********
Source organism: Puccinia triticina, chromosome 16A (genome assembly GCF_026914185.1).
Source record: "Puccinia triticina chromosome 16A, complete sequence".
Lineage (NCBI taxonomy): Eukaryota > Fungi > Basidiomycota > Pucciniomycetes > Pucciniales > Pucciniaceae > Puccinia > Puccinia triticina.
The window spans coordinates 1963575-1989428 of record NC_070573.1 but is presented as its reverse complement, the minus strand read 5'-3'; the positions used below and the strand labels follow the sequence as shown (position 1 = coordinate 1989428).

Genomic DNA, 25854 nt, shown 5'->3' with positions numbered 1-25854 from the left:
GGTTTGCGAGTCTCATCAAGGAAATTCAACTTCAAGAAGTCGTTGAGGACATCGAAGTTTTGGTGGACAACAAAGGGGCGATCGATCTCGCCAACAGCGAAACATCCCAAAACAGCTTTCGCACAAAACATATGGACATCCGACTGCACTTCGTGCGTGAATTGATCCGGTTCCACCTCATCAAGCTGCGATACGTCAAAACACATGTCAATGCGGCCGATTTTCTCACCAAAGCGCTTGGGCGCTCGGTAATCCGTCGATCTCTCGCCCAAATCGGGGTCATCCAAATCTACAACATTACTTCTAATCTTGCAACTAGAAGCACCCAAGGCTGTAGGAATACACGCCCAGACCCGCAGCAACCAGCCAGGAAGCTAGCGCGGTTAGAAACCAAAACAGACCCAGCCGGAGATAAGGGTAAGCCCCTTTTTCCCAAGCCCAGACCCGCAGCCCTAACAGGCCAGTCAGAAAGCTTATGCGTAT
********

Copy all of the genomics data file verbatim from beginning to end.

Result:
Source organism: Puccinia triticina, chromosome 16A (genome assembly GCF_026914185.1).
Source record: "Puccinia triticina chromosome 16A, complete sequence".
Lineage (NCBI taxonomy): Eukaryota > Fungi > Basidiomycota > Pucciniomycetes > Pucciniales > Pucciniaceae > Puccinia > Puccinia triticina.
The window spans coordinates 1963575-1989428 of record NC_070573.1 but is presented as its reverse complement, the minus strand read 5'-3'; the positions used below and the strand labels follow the sequence as shown (position 1 = coordinate 1989428).

Genomic DNA, 25854 nt, shown 5'->3' with positions numbered 1-25854 from the left:
GGTTTGCGAGTCTCATCAAGGAAATTCAACTTCAAGAAGTCGTTGAGGACATCGAAGTTTTGGTGGACAACAAAGGGGCGATCGATCTCGCCAACAGCGAAACATCCCAAAACAGCTTTCGCACAAAACATATGGACATCCGACTGCACTTCGTGCGTGAATTGATCCGGTTCCACCTCATCAAGCTGCGATACGTCAAAACACATGTCAATGCGGCCGATTTTCTCACCAAAGCGCTTGGGCGCTCGGTAATCCGTCGATCTCTCGCCCAAATCGGGGTCATCCAAATCTACAACATTACTTCTAATCTTGCAACTAGAAGCACCCAAGGCTGTAGGAATACACGCCCAGACCCGCAGCAACCAGCCAGGAAGCTAGCGCGGTTAGAAACCAAAACAGACCCAGCCGGAGATAAGGGTAAGCCCCTTTTTCCCAAGCCCAGACCCGCAGCCCTAACAGGCCAGTCAGAAAGCTTATGCGTAT